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Hello there! When last we spoke, it was Christmas Eve and I announced my return to the wonderful world of Word Press. Well, that was the plan anyway. Shortly after posting, I met dear friends for dinner, during which I mentioned a “scratchy throat.” (Cue ominous music.)
Christmas morning I awoke with what would become the Mother of all Chest Colds. (It couldn’t possibly have been flu because I had received a flu vaccination last fall.) With Max playing nursemaid, I was sofa-bound for much of the next month. Even now, I’ve a mild case of the sniffles. Worse, this “thing” is making the rounds and a number of friends are similarly affected. Happy New Year!
But enough about me. Today’s recipe, like many to come, was written during my ever-so-lengthy “brief” hiatus last year. If and when I came upon a great recipe, I’d prepare it, record the recipe, and post its URL in a special file so that I could credit the author when the time came. What could possibly go wrong?
Earlier this week, I pulled up this recipe and looked for my file of recipe links. As you may have already guessed, the file was nowhere to be found, and my attempts to recover it from back-ups have, thus far, been unsuccessful. As such, we’ve little choice but to soldier on and I promise to come back and give credit for the original recipes when and if I find them.
I truly enjoy this dish and it has become part of my winter rotation of suppers. It is pure comfort food and just what’s needed when a Polar Vortex threatens. Truth be told, it’s for dinner tonight, although lamb is the protein but more about that later.
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Brown the goat
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Harissa-Braised Goat with Borlotti Beans Recipe
- at least 4 tbsp Olio Santo, divided (see Notes)
- 2 – 3 lbs (900 – 1300 g) goat cut into 1 to 2 inch pieces (See Notes, & Variations)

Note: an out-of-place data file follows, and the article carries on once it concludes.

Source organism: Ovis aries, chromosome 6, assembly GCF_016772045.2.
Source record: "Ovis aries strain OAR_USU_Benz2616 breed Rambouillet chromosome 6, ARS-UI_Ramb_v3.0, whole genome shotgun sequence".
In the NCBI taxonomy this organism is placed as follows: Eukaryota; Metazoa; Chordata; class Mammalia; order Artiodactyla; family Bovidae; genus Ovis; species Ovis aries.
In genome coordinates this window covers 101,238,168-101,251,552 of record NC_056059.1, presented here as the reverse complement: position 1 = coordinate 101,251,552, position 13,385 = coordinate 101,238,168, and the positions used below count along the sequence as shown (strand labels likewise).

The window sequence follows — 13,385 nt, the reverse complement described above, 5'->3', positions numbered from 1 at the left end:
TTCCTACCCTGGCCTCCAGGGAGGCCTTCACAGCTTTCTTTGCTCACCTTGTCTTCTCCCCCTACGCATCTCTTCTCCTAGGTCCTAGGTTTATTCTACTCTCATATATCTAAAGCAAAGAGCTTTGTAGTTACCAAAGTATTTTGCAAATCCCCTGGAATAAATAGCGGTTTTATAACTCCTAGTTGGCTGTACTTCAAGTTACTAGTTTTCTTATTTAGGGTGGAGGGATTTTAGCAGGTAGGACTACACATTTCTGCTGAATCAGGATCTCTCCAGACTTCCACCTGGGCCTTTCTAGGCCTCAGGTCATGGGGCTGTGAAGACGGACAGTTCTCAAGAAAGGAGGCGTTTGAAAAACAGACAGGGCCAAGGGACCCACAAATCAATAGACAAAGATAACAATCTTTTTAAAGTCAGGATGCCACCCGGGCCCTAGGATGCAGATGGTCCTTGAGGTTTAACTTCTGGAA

- approx. 1/4 cup flour
- 2 tbsp coriander seeds, toasted and ground (see Notes)
- 2 tbsp cumin seeds, toasted and ground (see Notes)
- 1 large onion, sliced
- 1 inch ginger, grated
- 3 cloves garlic, minced or grated
- 1 small can (14.5 oz, 400 g) diced tomatoes
- 2 tbsp tomato paste
- 3 tbsp harissa sauce — more or less to taste
- 2 tbsp honey
- zest and juice of 1 lemon — 1/2 preserved lemon, sliced, may be substituted (recipe follows)
- 1 bay leaf
- 2 sprigs rosemary
- 1 cup dry white wine
- 1 lb (450 g) fresh Borlotti/cranberry/Roman beans (see Notes)
- salt and pepper
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for the Gremolata (see Notes)
- 2 anchovy fillets, finely chopped — anchovy paste may be substituted
- 1 garlic clove, minced
- 3 tbsp fresh parsley, chopped
- zest of 1 lemon
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Start of Braise
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- Heat 2 tbsp Olio Santo in a large frypan over med-high heat.
- Season the goat with salt and pepper.
- Use the flour to coat the goat pieces.
- Brown the goat pieces on all sides. Work in batches and it will take about 5 to 7 minutes per batch. Add more Olio Santo as needed. Remove and reserve the browned meat.
- Heat 2 more tbsp Olio Santo in the same pan and add the onions. Sauté until soft, about 8 minutes.
- Add the ginger and garlic, continue to sauté until fragrant, about 3 minutes.
- Meanwhile, add the tomatoes, tomato paste, harissa, honey, lemon juice & zest, rosemary, and bay leaf to the slow cooker. Stir to combine.
- Add the cooked onion mixture to the slow cooker when fully sautéed. Stir.
- Use the wine to deglaze the frypan. Add the liquid to the slow cooker when the pan is fully deglazed.
- Add the meat to the slow cooker and stir.
- Set slow cooker to LOW and cook for 4 hours.
- After 4 hours, add the beans and stir.
- Continue to cook on LOW for 4 more hours.
- Make the gremolata towards the end of the cooking process:
- In a small bowl, combine the anchovies, garlic, parsley, and zest. Stir until fully combined.
- Serve immediately, garnished with the gremolata. A chunk of bread wouldn’t hurt.
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End of Braise
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Olive oil may be substituted for Olio Santo. If preferred, add red pepper flakes to the pan when the onions are added.